Looking for something to do Saturday afternoon? Head over to Modclair on Oct. 24 from 3 to 6 p.m. to meet Montclair artist Amy Putman and check out her political art showcase.
The event showcases Putman’s political art, highlighting her powerful mixed media piece called “Stop Here” – an authentic piece detailing the migrant experience.
“I’m motivated by issues of social justice,” Putman said. “’Stop Here’ was created in collaboration with photojournalist Tish Lampert whose poignant, powerful photographs from the border inspired me, and who gave me access to use them in this collaboration. This allowed me a unique opportunity to create authentic work that bridges the realism of the photos, and the surrealism of the migrant experience.”
The event will be held at Modclair at 623 Valley Road and all guests are asked to RSVP to firstname.lastname@example.org and provide details plans for arrival as space is limited. Facemasks are required and social distancing rules will apply.
Putman is passionate about creating art that makes people not only think, but feel, and hopes “Stop Here” does that for viewers. The showcase will offer the release of an extremely limited-edition, hand embellished print of “Stop Here.”
When Putman read in The New York Times that parents of 545 children separated at the border cannot be found, she decided to transfer her outrage and concern into her art.
“I want my work to become a visual record of the times we are living in so people never forget,” she said. “Throughout human history, dark times have stimulated bursts of inspiration and creativity. I am just a small and grateful part of that.”
Becoming a Political Artist
Putman first created art for activism in 2000 when her friend and colleague at CBS News Donna Dees Thomases asked her to help design a logo and write a slogan to help launch and brand the Million Mom March, a movement for common sense gun laws.
When the event garnered an estimated number of one million participants through the physical march and satellite events, Putman realized it was important to use whatever skills she had in order to enact change.
“Since then, I have always worked to help bring attention to issues of social justice, movements and causes,” she said. Putman has been able to help non-profits like SKIP of New York and the The Trust for Trauma Journalism, where she is a board member. She has proudly received the “World Changing Award” from Fast Company for her work on the Fair Food Program.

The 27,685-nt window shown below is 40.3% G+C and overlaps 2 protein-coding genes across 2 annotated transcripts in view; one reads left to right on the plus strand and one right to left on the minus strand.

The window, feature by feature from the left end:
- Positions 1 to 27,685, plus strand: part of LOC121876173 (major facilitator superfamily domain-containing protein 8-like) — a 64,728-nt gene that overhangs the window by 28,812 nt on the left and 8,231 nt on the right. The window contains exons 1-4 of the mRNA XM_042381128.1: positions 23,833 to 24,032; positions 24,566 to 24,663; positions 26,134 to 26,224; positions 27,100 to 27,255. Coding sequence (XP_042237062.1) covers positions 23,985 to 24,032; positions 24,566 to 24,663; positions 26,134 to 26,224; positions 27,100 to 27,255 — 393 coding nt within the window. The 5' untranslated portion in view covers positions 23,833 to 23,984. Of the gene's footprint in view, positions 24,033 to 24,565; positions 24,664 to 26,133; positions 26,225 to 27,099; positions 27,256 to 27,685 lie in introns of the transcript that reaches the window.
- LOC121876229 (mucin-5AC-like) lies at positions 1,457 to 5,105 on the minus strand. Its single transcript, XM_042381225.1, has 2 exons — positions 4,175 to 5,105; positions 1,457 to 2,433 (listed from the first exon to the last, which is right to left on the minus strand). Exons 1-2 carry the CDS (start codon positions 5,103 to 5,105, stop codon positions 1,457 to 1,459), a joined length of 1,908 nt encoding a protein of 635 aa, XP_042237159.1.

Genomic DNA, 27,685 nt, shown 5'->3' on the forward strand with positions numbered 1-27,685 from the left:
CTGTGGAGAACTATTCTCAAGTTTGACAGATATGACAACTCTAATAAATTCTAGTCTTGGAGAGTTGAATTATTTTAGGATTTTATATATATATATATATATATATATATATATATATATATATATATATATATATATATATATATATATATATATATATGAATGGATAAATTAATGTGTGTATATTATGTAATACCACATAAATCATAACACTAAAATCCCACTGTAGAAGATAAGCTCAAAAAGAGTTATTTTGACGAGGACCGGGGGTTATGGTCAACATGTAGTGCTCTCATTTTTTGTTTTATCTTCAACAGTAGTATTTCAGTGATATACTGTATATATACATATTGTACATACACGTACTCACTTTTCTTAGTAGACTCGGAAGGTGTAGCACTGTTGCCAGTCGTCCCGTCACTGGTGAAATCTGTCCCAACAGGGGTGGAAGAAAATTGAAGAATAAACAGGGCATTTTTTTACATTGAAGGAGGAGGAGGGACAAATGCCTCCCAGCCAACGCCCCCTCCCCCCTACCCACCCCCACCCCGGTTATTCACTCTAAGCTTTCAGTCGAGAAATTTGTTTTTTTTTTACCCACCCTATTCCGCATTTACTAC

“But it was when Trump won the 2016 election and became President that I began devoting myself to creating political art,” she said. “It began with his promises to build a wall. His hateful rhetoric is terrifying – and motivating. Creating political art is a way to express feelings for which I have no words.”
Supporting the Montclair Art Museum & Gente Unida
The event will offer a meet and greet opportunity with Putman, who will be available to answer any questions guests may have. A portion of all proceeds will go to the Montclair Art Museum and Gente Unida, two organizations near and dear to her heart.
“We are incredibly fortunate to have the Montclair Art Museum in town,” she said, describing it as a gem for those “who take advantage of it and attend its incredible exhibits, events, classes and education programs.” Currently, her piece “Sister in Green” is in the museum’s Personal Landscapes exhibition where it will remain through January.
Putman’s involvement with Gente Unida began after meeting founder Enrique Morones at the “Exposing Migration: The Spirit of the American Dream” exhibit.
Morones created the “Door of Hope” event at the border, which is the event Lampert photographed that inspired their collaboration.
Gente Unida is devoted to supplying housing, food, medical help and legal aid for families that are caught in the crossfires of our current immigration policies.
For those who would like to see the show and can’t see it on Saturday, Oct. 24, it will be up through November.